Most high end contracts take CPI into account, which is sort of like a CFD but without the negative possibilities. A CPI contract would never go below the original agreed upon contract price.
So if I if you agree to buy cars at $100 each, and the car price go up to $125, you must pay the $125, but if car price go down to $90, you must pay the $100 as agreed.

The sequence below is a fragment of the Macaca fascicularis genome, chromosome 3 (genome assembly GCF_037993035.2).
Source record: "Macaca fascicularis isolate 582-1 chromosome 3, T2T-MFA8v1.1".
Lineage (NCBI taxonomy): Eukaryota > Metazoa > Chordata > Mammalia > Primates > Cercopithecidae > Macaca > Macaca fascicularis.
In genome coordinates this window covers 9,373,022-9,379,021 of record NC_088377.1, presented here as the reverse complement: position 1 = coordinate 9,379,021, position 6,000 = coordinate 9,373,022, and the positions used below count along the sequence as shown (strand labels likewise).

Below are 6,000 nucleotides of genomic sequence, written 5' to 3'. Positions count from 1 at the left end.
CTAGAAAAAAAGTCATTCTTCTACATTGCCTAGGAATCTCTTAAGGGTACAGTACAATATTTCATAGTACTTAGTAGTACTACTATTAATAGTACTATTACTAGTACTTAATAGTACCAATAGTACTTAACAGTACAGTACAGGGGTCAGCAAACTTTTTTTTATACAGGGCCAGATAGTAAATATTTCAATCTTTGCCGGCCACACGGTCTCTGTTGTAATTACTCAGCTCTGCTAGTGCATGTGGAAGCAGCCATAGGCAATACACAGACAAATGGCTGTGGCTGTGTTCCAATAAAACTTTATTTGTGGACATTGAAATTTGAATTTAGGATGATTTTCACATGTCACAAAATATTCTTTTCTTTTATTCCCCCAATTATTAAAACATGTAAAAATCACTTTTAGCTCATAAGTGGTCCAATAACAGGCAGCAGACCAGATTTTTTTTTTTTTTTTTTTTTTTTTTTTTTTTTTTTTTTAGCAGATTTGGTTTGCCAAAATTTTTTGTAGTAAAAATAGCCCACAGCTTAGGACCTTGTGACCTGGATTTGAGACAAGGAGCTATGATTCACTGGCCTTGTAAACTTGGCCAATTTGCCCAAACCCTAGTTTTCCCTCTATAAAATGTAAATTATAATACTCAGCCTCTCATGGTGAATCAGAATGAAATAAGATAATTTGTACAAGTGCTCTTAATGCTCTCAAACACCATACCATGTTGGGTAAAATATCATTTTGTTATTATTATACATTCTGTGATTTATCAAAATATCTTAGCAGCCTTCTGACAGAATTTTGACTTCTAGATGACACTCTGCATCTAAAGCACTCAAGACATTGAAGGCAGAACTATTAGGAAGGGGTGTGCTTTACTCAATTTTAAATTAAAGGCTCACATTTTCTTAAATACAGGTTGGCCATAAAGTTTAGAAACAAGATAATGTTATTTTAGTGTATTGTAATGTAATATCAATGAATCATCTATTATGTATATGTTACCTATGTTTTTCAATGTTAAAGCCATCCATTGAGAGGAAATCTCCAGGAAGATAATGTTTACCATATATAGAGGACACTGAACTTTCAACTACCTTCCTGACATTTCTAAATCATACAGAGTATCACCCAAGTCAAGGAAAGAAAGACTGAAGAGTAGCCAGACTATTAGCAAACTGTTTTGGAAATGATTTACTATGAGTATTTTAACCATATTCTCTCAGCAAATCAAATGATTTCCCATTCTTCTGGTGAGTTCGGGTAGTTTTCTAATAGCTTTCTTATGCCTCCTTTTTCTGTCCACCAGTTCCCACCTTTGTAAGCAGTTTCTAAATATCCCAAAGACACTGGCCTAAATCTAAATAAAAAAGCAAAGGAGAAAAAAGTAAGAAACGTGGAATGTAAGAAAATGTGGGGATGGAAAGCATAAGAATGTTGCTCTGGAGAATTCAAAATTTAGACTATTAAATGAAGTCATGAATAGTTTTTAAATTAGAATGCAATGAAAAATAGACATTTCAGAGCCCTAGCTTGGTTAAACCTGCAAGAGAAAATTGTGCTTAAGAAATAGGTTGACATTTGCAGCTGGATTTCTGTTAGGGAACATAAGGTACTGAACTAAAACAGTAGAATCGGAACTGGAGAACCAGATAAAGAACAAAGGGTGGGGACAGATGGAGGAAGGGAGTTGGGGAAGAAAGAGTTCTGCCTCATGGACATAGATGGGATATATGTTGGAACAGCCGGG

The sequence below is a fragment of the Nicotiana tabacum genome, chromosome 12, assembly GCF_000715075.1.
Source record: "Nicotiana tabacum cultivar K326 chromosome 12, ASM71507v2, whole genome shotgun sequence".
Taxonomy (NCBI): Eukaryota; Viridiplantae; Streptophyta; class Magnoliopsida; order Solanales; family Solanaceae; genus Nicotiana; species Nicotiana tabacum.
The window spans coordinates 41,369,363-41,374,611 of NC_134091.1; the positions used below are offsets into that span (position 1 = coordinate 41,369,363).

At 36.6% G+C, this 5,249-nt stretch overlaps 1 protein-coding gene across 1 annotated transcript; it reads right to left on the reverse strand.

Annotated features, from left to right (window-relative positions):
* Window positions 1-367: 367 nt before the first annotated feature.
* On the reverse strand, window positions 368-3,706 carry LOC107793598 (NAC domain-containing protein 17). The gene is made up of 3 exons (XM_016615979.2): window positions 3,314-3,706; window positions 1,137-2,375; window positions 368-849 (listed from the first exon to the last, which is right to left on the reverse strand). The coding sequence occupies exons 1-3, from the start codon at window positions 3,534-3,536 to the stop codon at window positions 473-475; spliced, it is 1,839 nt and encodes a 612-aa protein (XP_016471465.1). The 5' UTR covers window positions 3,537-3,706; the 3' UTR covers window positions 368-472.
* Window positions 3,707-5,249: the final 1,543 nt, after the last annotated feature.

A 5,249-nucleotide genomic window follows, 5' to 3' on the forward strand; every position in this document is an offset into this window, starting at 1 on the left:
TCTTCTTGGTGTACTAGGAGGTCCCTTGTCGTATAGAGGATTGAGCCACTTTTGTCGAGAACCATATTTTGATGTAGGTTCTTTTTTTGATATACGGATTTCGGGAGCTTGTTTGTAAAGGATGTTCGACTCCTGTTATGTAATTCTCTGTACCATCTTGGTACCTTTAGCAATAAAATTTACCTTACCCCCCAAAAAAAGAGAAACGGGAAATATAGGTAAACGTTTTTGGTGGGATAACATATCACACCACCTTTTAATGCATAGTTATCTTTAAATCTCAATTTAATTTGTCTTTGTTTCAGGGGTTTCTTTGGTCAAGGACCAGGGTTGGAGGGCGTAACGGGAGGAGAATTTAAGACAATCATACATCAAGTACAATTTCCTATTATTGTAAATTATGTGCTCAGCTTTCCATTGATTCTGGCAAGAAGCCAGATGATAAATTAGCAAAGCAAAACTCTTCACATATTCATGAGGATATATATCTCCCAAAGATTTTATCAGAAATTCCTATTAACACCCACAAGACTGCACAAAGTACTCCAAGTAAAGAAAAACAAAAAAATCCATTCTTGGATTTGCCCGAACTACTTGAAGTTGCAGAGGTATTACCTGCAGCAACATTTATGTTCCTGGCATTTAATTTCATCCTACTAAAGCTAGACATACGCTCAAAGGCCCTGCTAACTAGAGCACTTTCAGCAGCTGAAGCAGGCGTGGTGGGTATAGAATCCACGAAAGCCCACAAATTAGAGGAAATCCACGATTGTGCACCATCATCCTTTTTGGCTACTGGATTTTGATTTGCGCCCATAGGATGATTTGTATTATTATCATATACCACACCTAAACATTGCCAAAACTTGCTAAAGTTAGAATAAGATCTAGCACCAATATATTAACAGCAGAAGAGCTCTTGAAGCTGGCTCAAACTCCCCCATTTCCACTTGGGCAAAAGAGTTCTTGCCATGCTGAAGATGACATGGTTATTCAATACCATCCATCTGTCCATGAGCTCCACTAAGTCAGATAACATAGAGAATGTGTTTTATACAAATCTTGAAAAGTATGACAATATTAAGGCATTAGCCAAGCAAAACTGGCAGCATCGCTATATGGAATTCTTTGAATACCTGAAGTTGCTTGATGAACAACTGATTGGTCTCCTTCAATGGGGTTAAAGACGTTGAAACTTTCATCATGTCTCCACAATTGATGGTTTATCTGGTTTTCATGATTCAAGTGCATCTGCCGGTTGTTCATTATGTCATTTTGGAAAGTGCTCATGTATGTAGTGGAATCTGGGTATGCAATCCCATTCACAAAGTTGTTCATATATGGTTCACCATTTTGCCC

I do believe that some of the CPI's will allow a negative margins but they write in a profit margin to be maintained. So if they Cars went down to $90 dollars, you might be able to pay $92 instead of $100 depending on the profit margin of the contract holder.
CPI's are usually used in lease agreements. In commodities, it would be "not smart" to sign one. It would be like a PUT contract if the value fell. And they would PUT it to you.
Beside we have Options, just as good as CFD's if you like gambling.